With Egypt torn by political violence and desperate for financial aid, it’s hard to believe its economy was not too long ago touted as one of the more promising growth stories in emerging markets. The country was inducted into a new post-BRIC category called CIVETS (Colombia, Indonesia, Vietnam, Egypt, Turkey, and South Africa) and into Goldman Sachs’s (GS) Next Eleven (pdf)—even before the fall of strongman Hosni Mubarak in the January 2011 revolution. The transition to democracy was supposed to set the stage for far more investment and tourism.
One military coup and a bloody crackdown later, the Egyptian stock market and the country’s banks are closed in a nationwide state of emergency. On Wednesday, the benchmark EGX 30 Index slid 1.7 percent, its steepest drop in more than a month and the biggest among 94 benchmarks tracked by Bloomberg. Five-year credit default swaps, which insure the nation’s debt against nonpayment, now rank the country as one of the 10 riskiest credits in the world, according to data provider CMA.
At least 525 people were killed and more than 3,700 injured after police yesterday stormed a pair of camps where backers of former President Mohamed Mursi had congregated since the army removed him from power on July 3.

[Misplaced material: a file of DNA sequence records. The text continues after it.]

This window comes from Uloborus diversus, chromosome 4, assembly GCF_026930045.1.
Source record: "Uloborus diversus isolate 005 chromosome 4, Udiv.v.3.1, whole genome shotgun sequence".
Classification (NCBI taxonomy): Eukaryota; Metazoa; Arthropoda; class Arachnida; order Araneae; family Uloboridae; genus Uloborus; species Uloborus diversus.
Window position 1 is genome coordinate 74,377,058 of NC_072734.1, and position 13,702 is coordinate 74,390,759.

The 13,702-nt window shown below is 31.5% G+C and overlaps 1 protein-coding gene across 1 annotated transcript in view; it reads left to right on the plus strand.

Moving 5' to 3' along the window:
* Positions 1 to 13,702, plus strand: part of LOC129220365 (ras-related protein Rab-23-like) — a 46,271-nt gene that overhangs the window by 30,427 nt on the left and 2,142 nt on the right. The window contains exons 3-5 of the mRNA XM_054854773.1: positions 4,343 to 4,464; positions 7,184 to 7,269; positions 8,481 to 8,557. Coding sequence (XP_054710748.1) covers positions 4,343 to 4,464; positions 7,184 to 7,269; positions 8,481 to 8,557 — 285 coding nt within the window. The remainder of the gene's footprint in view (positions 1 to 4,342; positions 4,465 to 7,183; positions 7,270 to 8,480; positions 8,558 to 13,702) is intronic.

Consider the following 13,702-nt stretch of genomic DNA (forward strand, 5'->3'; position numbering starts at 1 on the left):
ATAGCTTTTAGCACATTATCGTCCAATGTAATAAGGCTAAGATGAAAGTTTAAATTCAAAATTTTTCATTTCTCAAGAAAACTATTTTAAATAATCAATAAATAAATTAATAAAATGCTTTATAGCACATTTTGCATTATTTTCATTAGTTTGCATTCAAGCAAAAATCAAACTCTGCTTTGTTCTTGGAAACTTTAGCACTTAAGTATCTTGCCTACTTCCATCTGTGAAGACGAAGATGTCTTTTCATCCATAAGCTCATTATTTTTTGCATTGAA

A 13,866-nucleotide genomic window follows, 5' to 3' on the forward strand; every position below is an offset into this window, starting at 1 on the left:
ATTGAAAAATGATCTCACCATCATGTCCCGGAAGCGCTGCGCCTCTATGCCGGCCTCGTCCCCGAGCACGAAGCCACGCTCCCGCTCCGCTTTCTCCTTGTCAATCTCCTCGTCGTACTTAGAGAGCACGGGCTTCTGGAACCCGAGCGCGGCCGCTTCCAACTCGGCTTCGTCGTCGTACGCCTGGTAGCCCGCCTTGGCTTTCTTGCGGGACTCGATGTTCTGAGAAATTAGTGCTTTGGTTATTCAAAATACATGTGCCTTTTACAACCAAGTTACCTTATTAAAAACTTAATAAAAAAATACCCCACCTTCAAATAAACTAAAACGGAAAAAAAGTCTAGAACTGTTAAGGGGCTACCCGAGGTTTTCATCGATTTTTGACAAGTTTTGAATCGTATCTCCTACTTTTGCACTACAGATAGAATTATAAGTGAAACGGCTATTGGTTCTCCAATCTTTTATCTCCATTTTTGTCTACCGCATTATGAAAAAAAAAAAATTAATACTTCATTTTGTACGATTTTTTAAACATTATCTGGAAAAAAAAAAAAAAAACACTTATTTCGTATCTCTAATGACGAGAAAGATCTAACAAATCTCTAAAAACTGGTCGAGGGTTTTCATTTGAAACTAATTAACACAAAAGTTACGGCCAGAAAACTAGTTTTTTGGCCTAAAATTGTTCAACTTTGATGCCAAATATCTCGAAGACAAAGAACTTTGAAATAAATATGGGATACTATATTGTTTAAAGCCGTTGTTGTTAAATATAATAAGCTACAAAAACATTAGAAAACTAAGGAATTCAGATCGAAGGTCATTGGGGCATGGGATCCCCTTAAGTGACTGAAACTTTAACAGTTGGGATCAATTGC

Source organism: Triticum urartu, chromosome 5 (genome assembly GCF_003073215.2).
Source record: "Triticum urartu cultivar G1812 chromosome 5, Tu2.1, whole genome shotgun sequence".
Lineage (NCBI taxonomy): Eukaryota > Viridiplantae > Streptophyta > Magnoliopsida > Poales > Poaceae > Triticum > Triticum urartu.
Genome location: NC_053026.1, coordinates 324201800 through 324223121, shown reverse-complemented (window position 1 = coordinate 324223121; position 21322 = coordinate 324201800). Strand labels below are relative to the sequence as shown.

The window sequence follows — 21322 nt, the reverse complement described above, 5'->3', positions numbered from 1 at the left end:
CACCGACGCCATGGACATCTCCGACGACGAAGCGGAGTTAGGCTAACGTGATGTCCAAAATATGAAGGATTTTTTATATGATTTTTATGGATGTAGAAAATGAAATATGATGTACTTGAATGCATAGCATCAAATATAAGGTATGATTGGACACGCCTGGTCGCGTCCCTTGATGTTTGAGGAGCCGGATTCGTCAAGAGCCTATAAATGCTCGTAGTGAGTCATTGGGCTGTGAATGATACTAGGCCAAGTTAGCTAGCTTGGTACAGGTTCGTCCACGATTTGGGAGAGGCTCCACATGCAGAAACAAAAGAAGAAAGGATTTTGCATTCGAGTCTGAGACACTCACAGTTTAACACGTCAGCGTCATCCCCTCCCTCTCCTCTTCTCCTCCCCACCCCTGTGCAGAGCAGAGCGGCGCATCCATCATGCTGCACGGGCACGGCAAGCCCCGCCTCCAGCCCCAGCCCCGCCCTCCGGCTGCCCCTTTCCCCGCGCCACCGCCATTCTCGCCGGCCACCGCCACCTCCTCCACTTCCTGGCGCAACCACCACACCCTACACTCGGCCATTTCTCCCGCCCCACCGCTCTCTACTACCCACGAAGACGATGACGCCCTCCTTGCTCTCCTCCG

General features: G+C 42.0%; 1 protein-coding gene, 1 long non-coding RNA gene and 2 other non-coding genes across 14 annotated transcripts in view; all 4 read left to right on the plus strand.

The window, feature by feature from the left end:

“We now believe that things in Egypt have the strong potential of getting much worse, pushing through the positive aura that has comforted local investors hoping [for] a business-friendly environment and no Muslim Brotherhood in combination with pressured fundamentals,” wrote, Emad Mostaque, a strategist with Noah Capital Markets, on Wednesday. “The organized nature of the Brotherhood and their chunky presence in society means they can be far more disruptive than the 2011 revolutionaries, particularly given that tactics will switch to full-on civil disobedience and slowing the economy down with some extremist elements targeting the tourism industry. The increasing sectarianism on the street is likely to be very difficult for the security forces to handle, versus the relatively centralized and organized crowds in 2011.”
Critically, the military-backed government that replaced Mursi was able to secure $12 billion of aid pledges from Gulf countries, including Saudi Arabia, to counter a plunge in Egypt’s foreign reserves by more than half since the January 2011 revolution. Until just a couple of days ago, Egyptian stocks were rallying on the hope that the new government—whatever shape it ultimately took—would be a better financial steward than the Mursi regime. Meanwhile, investors have complained of having problems with currency repatriation out of Egypt, a development that could boot the nation from MSCI’s official emerging market classification.
Now, with the crackdown’s death toll mounting, Egypt’s financial challenges are going on the back burner, says Larry Seruma, manager of the Nile Pan Africa Fund, which is avoiding local shares. He worries that a drop in earnings from exports and tourism will hit government revenue, which may in turn lead to a fiscal and bank liquidity crisis. “We see potential devaluation of the Egyptian pound, more increase in bond yields, inflation and a desperate need to get a deal with the International Monetary Fund,” he says. Seruma also cites the risk of sovereign and corporate bonds getting downgraded by rating agencies.
As for the the deferred dream of Egypt as one of the more promising emerging market growth stories: He points out that the nation is about to be robbed of its title of Africa’s second-largest economy, by Nigeria.